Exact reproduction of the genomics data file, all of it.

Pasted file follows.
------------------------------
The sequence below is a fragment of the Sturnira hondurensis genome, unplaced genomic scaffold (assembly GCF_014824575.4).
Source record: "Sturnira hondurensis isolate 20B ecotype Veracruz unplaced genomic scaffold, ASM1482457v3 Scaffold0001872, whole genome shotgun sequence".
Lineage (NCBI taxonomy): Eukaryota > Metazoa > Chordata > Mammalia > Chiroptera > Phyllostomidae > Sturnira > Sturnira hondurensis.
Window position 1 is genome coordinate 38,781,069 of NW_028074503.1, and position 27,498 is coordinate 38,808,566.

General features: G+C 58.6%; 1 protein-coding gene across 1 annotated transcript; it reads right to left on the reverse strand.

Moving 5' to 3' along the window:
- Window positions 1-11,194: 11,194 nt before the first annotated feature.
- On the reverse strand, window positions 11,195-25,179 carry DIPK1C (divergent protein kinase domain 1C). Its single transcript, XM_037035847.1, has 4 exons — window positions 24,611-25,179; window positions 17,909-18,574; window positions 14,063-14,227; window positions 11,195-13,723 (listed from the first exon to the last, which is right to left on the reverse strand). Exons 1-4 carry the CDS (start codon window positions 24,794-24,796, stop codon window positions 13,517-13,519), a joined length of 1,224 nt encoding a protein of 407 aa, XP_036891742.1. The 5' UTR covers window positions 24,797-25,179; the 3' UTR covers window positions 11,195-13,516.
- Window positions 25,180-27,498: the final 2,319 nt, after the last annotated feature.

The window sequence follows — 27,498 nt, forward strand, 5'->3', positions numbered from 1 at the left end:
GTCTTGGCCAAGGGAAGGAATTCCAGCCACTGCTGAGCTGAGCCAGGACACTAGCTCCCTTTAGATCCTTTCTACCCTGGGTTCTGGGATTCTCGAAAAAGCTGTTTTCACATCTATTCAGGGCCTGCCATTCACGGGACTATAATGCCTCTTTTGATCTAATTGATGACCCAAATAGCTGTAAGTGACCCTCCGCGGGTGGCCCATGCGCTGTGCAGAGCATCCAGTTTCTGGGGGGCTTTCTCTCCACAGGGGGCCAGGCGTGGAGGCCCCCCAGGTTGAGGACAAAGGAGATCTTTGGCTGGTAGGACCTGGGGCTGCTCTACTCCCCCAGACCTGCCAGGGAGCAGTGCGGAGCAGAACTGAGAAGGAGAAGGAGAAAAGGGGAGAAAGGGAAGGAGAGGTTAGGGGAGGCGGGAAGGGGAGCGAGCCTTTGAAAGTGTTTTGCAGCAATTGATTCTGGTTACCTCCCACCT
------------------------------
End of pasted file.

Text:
The sequence below is a fragment of the Sturnira hondurensis genome, unplaced genomic scaffold (assembly GCF_014824575.4).
Source record: "Sturnira hondurensis isolate 20B ecotype Veracruz unplaced genomic scaffold, ASM1482457v3 Scaffold0001872, whole genome shotgun sequence".
Lineage (NCBI taxonomy): Eukaryota > Metazoa > Chordata > Mammalia > Chiroptera > Phyllostomidae > Sturnira > Sturnira hondurensis.
Window position 1 is genome coordinate 38,781,069 of NW_028074503.1, and position 27,498 is coordinate 38,808,566.

General features: G+C 58.6%; 1 protein-coding gene across 1 annotated transcript; it reads right to left on the reverse strand.

Moving 5' to 3' along the window:
- Window positions 1-11,194: 11,194 nt before the first annotated feature.
- On the reverse strand, window positions 11,195-25,179 carry DIPK1C (divergent protein kinase domain 1C). Its single transcript, XM_037035847.1, has 4 exons — window positions 24,611-25,179; window positions 17,909-18,574; window positions 14,063-14,227; window positions 11,195-13,723 (listed from the first exon to the last, which is right to left on the reverse strand). Exons 1-4 carry the CDS (start codon window positions 24,794-24,796, stop codon window positions 13,517-13,519), a joined length of 1,224 nt encoding a protein of 407 aa, XP_036891742.1. The 5' UTR covers window positions 24,797-25,179; the 3' UTR covers window positions 11,195-13,516.
- Window positions 25,180-27,498: the final 2,319 nt, after the last annotated feature.

The window sequence follows — 27,498 nt, forward strand, 5'->3', positions numbered from 1 at the left end:
GTCTTGGCCAAGGGAAGGAATTCCAGCCACTGCTGAGCTGAGCCAGGACACTAGCTCCCTTTAGATCCTTTCTACCCTGGGTTCTGGGATTCTCGAAAAAGCTGTTTTCACATCTATTCAGGGCCTGCCATTCACGGGACTATAATGCCTCTTTTGATCTAATTGATGACCCAAATAGCTGTAAGTGACCCTCCGCGGGTGGCCCATGCGCTGTGCAGAGCATCCAGTTTCTGGGGGGCTTTCTCTCCACAGGGGGCCAGGCGTGGAGGCCCCCCAGGTTGAGGACAAAGGAGATCTTTGGCTGGTAGGACCTGGGGCTGCTCTACTCCCCCAGACCTGCCAGGGAGCAGTGCGGAGCAGAACTGAGAAGGAGAAGGAGAAAAGGGGAGAAAGGGAAGGAGAGGTTAGGGGAGGCGGGAAGGGGAGCGAGCCTTTGAAAGTGTTTTGCAGCAATTGATTCTGGTTACCTCCCACCT